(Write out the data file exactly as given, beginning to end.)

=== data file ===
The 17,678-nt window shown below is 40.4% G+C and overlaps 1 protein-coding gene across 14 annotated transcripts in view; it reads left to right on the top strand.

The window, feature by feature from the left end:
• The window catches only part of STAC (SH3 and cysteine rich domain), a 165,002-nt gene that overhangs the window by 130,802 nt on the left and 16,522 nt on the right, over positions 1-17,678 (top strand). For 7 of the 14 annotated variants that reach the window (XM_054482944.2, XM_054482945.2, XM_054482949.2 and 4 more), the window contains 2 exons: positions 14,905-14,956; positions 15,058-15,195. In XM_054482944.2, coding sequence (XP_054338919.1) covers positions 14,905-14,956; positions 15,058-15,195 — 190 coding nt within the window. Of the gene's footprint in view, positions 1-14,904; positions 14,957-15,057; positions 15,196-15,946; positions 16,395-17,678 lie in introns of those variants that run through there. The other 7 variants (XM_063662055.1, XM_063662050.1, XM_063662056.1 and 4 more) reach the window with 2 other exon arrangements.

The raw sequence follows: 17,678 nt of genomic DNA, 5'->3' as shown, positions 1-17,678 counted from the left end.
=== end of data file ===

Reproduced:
The 17,678-nt window shown below is 40.4% G+C and overlaps 1 protein-coding gene across 14 annotated transcripts in view; it reads left to right on the top strand.

The window, feature by feature from the left end:
• The window catches only part of STAC (SH3 and cysteine rich domain), a 165,002-nt gene that overhangs the window by 130,802 nt on the left and 16,522 nt on the right, over positions 1-17,678 (top strand). For 7 of the 14 annotated variants that reach the window (XM_054482944.2, XM_054482945.2, XM_054482949.2 and 4 more), the window contains 2 exons: positions 14,905-14,956; positions 15,058-15,195. In XM_054482944.2, coding sequence (XP_054338919.1) covers positions 14,905-14,956; positions 15,058-15,195 — 190 coding nt within the window. Of the gene's footprint in view, positions 1-14,904; positions 14,957-15,057; positions 15,196-15,946; positions 16,395-17,678 lie in introns of those variants that run through there. The other 7 variants (XM_063662055.1, XM_063662050.1, XM_063662056.1 and 4 more) reach the window with 2 other exon arrangements.

The raw sequence follows: 17,678 nt of genomic DNA, 5'->3' as shown, positions 1-17,678 counted from the left end.